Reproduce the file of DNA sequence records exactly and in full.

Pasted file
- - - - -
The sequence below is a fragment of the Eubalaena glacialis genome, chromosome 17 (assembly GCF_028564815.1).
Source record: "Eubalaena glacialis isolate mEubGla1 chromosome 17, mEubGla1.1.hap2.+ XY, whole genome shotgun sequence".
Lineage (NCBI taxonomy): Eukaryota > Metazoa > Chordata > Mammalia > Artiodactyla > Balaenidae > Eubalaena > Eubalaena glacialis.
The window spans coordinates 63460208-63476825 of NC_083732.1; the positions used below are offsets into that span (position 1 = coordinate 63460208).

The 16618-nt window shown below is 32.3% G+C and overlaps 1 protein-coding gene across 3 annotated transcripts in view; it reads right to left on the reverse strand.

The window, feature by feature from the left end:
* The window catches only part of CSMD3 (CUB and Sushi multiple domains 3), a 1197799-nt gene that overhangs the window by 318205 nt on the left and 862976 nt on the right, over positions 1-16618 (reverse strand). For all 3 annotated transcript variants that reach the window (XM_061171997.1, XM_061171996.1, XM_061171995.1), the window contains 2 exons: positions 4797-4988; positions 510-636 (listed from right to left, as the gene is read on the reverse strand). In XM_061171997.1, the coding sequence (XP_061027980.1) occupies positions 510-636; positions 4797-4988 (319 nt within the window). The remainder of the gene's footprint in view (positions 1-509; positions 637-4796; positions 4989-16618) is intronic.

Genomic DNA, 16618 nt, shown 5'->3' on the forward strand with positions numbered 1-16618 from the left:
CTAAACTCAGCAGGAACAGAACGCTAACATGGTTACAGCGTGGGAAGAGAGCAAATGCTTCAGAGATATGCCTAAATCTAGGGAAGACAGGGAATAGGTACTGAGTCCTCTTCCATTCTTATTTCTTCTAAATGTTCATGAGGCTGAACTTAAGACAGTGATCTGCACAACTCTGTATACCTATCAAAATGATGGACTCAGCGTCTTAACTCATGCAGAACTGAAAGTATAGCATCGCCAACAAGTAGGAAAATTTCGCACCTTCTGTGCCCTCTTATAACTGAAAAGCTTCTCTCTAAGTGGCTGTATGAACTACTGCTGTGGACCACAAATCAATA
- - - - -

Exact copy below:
The sequence below is a fragment of the Eubalaena glacialis genome, chromosome 17 (assembly GCF_028564815.1).
Source record: "Eubalaena glacialis isolate mEubGla1 chromosome 17, mEubGla1.1.hap2.+ XY, whole genome shotgun sequence".
Lineage (NCBI taxonomy): Eukaryota > Metazoa > Chordata > Mammalia > Artiodactyla > Balaenidae > Eubalaena > Eubalaena glacialis.
The window spans coordinates 63460208-63476825 of NC_083732.1; the positions used below are offsets into that span (position 1 = coordinate 63460208).

The 16618-nt window shown below is 32.3% G+C and overlaps 1 protein-coding gene across 3 annotated transcripts in view; it reads right to left on the reverse strand.

The window, feature by feature from the left end:
* The window catches only part of CSMD3 (CUB and Sushi multiple domains 3), a 1197799-nt gene that overhangs the window by 318205 nt on the left and 862976 nt on the right, over positions 1-16618 (reverse strand). For all 3 annotated transcript variants that reach the window (XM_061171997.1, XM_061171996.1, XM_061171995.1), the window contains 2 exons: positions 4797-4988; positions 510-636 (listed from right to left, as the gene is read on the reverse strand). In XM_061171997.1, the coding sequence (XP_061027980.1) occupies positions 510-636; positions 4797-4988 (319 nt within the window). The remainder of the gene's footprint in view (positions 1-509; positions 637-4796; positions 4989-16618) is intronic.

Genomic DNA, 16618 nt, shown 5'->3' on the forward strand with positions numbered 1-16618 from the left:
CTAAACTCAGCAGGAACAGAACGCTAACATGGTTACAGCGTGGGAAGAGAGCAAATGCTTCAGAGATATGCCTAAATCTAGGGAAGACAGGGAATAGGTACTGAGTCCTCTTCCATTCTTATTTCTTCTAAATGTTCATGAGGCTGAACTTAAGACAGTGATCTGCACAACTCTGTATACCTATCAAAATGATGGACTCAGCGTCTTAACTCATGCAGAACTGAAAGTATAGCATCGCCAACAAGTAGGAAAATTTCGCACCTTCTGTGCCCTCTTATAACTGAAAAGCTTCTCTCTAAGTGGCTGTATGAACTACTGCTGTGGACCACAAATCAATA